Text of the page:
• Using spoofing apps to call you so they show up as a different person in your phone.
  • Constantly calling or texting.
  • Sending unwanted letters, cards, emails, or gifts.
  • Monitoring your phone calls or computer use with or without your knowledge.
  • Using social media to track your location.
  • Calling you at work or calling your boss and coworkers.

Sexual Abuse

Sexual Abuse

More teens are raped by people they know than by strangers.

Sexual abuse is any sexual behavior that is unwanted and that is carried out without consent from both partners. While force or coercion is usually involved, any kind of pressure is still considered sexual abuse. This may also include trying to control your own decisions about your sexuality and reproductive rights.

Here are some examples of what sexual abuse can look like:

  • Physically forcing you to have sex.
  • Coercing you to have sex or making you feel guilty for not wanting to by saying things like: “That’s what girlfriends do;” “If you loved me you would;” “You’re such a prude;” “But you wanted it the other night” or “But you did ______ with your last girlfriend.”
  • Threating to out you, hurt you or spread rumors about you if you refuse to do what they want.
  • Unwanted kissing or touching.
  • Not letting you use birth control or knowingly exposing you to HIV or other STDs
  • Forcing you to have a baby or forcing you to terminate a pregnancy.
  • Using drugs or alcohol so that you have less control of your ability to stay in control.
  • Forcing you to have sex with others or forcing you to watch pornography.

What is Consent?

Consent is an agreement between two people, given through words or actions, that they are both clearly and enthusiastically willing to engage in sexual activity. Silence or lack of resistance does not count as consent.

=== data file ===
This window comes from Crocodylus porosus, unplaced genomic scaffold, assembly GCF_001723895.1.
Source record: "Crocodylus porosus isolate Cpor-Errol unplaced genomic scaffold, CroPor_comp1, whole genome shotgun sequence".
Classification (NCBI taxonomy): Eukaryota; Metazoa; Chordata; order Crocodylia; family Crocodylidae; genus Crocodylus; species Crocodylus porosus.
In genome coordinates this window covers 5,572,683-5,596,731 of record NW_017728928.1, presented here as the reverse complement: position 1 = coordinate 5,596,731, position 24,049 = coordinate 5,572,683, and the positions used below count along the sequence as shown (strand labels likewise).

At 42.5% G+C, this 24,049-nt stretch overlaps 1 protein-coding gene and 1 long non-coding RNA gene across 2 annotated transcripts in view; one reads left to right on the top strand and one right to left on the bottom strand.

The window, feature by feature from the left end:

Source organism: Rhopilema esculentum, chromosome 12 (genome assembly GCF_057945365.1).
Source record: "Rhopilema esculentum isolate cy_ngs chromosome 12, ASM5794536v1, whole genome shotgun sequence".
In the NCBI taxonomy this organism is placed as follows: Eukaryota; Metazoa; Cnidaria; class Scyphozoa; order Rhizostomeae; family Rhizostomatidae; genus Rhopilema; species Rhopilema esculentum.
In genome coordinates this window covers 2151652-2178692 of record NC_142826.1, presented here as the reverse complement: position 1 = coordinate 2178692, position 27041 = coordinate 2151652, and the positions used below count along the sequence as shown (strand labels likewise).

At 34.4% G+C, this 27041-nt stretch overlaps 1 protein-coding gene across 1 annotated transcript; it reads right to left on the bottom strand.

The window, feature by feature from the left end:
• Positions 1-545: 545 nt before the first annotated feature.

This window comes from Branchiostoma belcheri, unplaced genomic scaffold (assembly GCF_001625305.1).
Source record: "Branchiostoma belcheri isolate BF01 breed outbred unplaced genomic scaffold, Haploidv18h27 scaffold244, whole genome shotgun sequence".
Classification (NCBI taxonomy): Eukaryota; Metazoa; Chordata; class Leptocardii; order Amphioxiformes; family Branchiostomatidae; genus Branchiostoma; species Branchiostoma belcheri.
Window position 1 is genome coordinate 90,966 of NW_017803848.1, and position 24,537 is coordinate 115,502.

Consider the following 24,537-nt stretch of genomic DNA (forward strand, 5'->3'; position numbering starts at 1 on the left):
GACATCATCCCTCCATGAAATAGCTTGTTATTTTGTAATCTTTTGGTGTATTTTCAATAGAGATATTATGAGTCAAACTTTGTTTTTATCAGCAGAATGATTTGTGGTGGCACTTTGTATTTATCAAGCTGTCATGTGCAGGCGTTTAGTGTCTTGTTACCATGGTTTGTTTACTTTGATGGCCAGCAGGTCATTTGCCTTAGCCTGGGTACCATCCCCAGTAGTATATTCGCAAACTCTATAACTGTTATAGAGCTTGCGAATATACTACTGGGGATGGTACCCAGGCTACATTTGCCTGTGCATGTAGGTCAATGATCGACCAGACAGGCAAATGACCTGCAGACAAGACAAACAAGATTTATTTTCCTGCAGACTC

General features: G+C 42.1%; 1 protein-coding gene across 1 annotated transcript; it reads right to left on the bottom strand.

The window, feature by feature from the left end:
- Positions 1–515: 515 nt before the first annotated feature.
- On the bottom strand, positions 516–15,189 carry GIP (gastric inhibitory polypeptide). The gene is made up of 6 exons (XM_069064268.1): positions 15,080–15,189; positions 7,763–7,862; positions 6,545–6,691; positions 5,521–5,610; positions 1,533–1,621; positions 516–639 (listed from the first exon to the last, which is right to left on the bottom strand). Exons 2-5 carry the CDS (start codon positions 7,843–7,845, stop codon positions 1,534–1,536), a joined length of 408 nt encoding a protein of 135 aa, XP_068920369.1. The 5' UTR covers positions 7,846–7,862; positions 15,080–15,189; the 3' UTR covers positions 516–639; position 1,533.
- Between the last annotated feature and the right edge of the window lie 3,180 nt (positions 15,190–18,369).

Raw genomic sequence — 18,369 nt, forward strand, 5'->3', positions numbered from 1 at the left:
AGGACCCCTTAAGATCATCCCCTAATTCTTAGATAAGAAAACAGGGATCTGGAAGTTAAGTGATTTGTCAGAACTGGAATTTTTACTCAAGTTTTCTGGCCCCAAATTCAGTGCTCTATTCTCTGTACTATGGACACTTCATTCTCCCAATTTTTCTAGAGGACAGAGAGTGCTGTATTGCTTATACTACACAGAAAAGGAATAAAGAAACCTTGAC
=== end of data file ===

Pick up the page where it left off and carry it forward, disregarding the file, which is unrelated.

Some people aren’t able to give consent – individuals who are drunk, sleeping or unconscious – and some with intellectual disabilities. Consent involves active communication, and knowing that one person always has to right to withdraw consent. This means that someone can consent to one activity (kissing) but not consent to another (sex). Consent, like sex, should be about respecting each other to make their own decisions about their body.

Getting consent can be simple: it’s all about communication. Talk about boundaries before engaging sexual activity but also check in with a simple “is this okay?” to ensure everyone involved is comfortable with what is going on.

Still have more questions about consent? Watch this video.

How to respond if someone is pressuring you.

If you think you might have been sexually abused, please seek help on our “Getting Help” section or call New York State Domestic and Sexual Violence Hotline at 1-800-942-6906, English & español/Multi-language Accessibility. Deaf or Hard of Hearing: 711

If you are at a SUNY School, check out How SUNY campuses are responding to sexual violence.